In 17th-century Salem, Hester Prynne must wear a scarlet A because she is an adulteress, with a child out of wedlock. For seven years, she has refused to name the father. A vigorous older ...
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A rare gem of cinematic storytelling that weaves docudrama, fictional reenactment, and experimental photography into a powerful, reflective work on the early days of German cinema. The film... See full summary »
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A traveling projection-equipment mechanic works in Western Germany along the East-German border, visiting worn-out theatres. He meets with a depressed young man whose marriage has just broken up, and the two decide to travel together.
In 17th-century Salem, Hester Prynne must wear a scarlet A because she is an adulteress, with a child out of wedlock. For seven years, she has refused to name the father. A vigorous older stranger arrives, recognized by Hester but unknown to others as her missing husband. He poses as Chillingworth, a doctor, watching Hester and searching out the identity of her lover. His eye soon rests on Dimmesdale, a young overwrought pastor. Enmity grows between the two men; Chillingworth applies psychological pressure, and the pastor begins to crack. A ship stops in Salem, and Hester sees it as a providential refuge for her daughter, herself, and her lover. But will Dimmesdale flee with her?Written by
Nontraditional but wondrous version of "Scarlet Letter" with magnificent Senta Berger performance
This version of "The Scarlet Letter" is no more faithful to Hawthorne's novel than most of the others, but in its own way it's utterly magnificent.
Hawthorne's gloomy? Well, Wenders makes Hawthorne look positively cheerful! The film begins with Pearl about seven years old, and Hester is summoned to stand on the scaffold in what seems to have been some kind of annual ritual for the town elders and clerics to demand that she reveal the child's name. It's positively sadistic. At least Hawthorne only subjected Hester to one such public humiliation.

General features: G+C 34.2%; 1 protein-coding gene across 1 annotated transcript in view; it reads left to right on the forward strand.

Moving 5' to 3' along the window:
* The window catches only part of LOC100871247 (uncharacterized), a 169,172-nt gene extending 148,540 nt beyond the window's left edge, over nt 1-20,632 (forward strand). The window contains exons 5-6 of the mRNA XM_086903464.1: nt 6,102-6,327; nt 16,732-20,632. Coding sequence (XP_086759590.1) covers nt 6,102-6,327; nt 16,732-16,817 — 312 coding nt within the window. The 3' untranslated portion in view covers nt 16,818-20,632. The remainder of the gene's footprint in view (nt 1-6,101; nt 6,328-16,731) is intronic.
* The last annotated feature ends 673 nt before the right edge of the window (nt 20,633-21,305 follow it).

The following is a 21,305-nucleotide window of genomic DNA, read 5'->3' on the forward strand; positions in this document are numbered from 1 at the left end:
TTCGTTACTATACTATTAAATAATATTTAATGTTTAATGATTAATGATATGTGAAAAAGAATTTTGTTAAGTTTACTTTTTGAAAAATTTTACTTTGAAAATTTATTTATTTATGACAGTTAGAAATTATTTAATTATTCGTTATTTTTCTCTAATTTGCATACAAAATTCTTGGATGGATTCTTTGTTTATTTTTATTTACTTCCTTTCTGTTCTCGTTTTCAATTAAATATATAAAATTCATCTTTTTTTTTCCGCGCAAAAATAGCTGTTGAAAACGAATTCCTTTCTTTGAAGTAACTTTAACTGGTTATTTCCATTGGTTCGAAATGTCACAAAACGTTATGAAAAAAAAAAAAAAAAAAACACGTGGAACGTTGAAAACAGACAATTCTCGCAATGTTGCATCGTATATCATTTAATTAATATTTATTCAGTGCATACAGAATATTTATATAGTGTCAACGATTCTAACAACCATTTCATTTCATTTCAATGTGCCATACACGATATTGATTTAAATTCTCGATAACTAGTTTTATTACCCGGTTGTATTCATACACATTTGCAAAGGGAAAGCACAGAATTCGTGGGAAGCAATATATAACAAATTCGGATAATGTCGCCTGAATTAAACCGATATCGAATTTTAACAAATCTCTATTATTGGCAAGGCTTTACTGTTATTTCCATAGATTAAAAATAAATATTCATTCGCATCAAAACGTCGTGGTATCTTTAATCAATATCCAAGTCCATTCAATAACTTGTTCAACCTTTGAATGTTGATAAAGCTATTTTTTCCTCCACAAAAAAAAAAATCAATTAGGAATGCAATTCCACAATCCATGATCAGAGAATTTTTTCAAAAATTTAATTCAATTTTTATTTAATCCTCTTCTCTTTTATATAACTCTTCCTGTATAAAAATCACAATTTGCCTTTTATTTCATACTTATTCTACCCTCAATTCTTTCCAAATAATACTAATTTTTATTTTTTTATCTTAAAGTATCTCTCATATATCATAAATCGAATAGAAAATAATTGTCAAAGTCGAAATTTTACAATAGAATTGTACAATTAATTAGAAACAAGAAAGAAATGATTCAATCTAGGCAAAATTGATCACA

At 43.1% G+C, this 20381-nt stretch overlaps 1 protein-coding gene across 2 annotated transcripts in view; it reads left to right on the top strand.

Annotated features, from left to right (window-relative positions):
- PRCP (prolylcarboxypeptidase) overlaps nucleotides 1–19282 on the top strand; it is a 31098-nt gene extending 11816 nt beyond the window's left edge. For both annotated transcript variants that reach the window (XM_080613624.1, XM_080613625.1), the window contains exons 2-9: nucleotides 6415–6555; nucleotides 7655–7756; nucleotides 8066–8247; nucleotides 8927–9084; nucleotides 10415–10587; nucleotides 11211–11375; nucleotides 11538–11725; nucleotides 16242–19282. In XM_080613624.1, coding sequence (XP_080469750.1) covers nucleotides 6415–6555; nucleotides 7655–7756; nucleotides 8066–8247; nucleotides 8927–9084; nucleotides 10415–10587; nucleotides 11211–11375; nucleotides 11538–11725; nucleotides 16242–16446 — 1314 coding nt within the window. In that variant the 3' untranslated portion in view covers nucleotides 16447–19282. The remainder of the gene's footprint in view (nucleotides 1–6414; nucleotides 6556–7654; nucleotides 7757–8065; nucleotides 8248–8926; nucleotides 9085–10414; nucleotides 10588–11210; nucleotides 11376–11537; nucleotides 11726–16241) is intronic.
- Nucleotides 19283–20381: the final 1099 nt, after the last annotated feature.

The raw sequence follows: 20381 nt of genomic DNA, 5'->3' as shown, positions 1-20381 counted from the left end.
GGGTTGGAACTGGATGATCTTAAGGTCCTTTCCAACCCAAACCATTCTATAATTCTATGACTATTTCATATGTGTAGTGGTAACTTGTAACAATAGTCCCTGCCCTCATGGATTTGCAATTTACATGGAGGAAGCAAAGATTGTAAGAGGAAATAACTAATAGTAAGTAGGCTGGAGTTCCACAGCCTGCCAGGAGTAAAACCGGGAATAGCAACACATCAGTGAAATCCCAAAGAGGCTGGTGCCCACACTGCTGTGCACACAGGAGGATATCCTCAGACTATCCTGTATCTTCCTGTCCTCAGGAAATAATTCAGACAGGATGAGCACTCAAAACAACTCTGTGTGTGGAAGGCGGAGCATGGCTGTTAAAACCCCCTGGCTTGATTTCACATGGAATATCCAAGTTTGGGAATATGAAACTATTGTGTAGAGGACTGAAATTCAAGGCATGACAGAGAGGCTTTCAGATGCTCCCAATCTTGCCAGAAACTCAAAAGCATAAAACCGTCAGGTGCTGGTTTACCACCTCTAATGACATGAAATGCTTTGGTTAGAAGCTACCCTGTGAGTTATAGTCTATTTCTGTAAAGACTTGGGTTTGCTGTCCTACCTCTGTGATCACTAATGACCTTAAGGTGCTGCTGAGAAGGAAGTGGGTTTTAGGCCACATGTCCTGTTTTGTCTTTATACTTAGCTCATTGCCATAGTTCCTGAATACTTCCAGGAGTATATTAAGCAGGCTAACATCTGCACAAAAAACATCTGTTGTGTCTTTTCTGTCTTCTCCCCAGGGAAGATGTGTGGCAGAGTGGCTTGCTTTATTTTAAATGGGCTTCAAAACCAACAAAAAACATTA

But it's Senta Berger's performance that makes this film such an absolute stand-out. She generally appears heavily wrapped up in clothing, and here's where the desolate Portuguese coast comes in so nicely, justifying such heavy clothing as protection against the wind and the cold. But it also comes across as if Hester is trying to wrap herself so heavily to suppress her own womanly sexuality. It's much like survivors of abuse, who often "overdress" in a form of psychological protection, almost as a kind of armor. And make no mistake, Hester is clearly a victim of abuse, condemned for her sexual expression and now reacting to that condemnation with such heavy self-defense against any emotional contact with those who have shunned her.
What this "cover-up" of her sexuality does is make it all the more impressive when Hester uncovers her hair and lets it flow down her back in the "forest scene" with Dimmesdale. For at least a few moments, this woman is finally finding some freedom, and it's especially impressive with that combination of gentleness and extraordinary beauty that Senta Berger manages to project as she "lets her hair down."
There's so many wonders to this film, especially with this wondrous performance by Senta Berger. I can understand that someone might dislike the constant background music. If I knew German and were trying to follow the dialog, I'd probably find it distracting. But since I'm simply following the subtitles, I actually found this constant background music a reinforcement to the extreme claustrophobic pressure on Hester's person-hood throughout this movie.
Yelena Samarina (whom Wenders apparently wanted for the role of Hester but was refused by his financial backers) is fascinating as "Mistress Hibbins," playing the role non-traditionally as the governor's daughter.
And Hans Christian Blech is also a fascinating Chillingworth, but his is not the traditional demonic portrayal of the betrayed husband. Instead, he's the "rational" investigator, the kind of "scientific detective" who would tear wings off a butterfly to see how the creature will react. All in all, he's actually even more evil than Hawthorne's portrayal, evil in a coldly and unemotionally "scientific" kind of way.
The one flaw in this movie is Lou Castel as Dimmesdale, who I actually think is the most difficult of all characters to cast in any of the film versions. The problem with Dimmesdale is that he can't be a "hunka hunka" (like Gary Oldman in the 1995 version with Demi Moore) or you wonder why he doesn't just take charge of the situation and set everything to rights. On the other hand, he can't be such a wimp that you start wondering whatever it was that Hester saw in this poor slob in the first place. Well, Lou Castel certainly doesn't err on the "hunka hunka" side, but I for one do wonder what any woman would see in the Dimmesdale that he portrayed!
I'm biased. I adore Meg Foster and think her performance in the 1979 TV-miniseries is the greatest portrayal of Hester imaginable. Unfortunately, the 1979 miniseries, though literally faithful to Hawthorne's novel, was flawed by its length which resulted in a loss of intensity. The Wenders version, on the other hand, is painfully and claustrophobic-ally intense, and Senta Berger's performance is one that draws the viewer literally into inhabiting Hester's own person and viewing all of Salem through her eyes.
You'll find VHS tapes of this on eBay. The video isn't as sharp and crisp as I might like, but since it hasn't been reissued in a better version, be happy for what you can find and snap it up as soon as you can. This film is an absolute glory.
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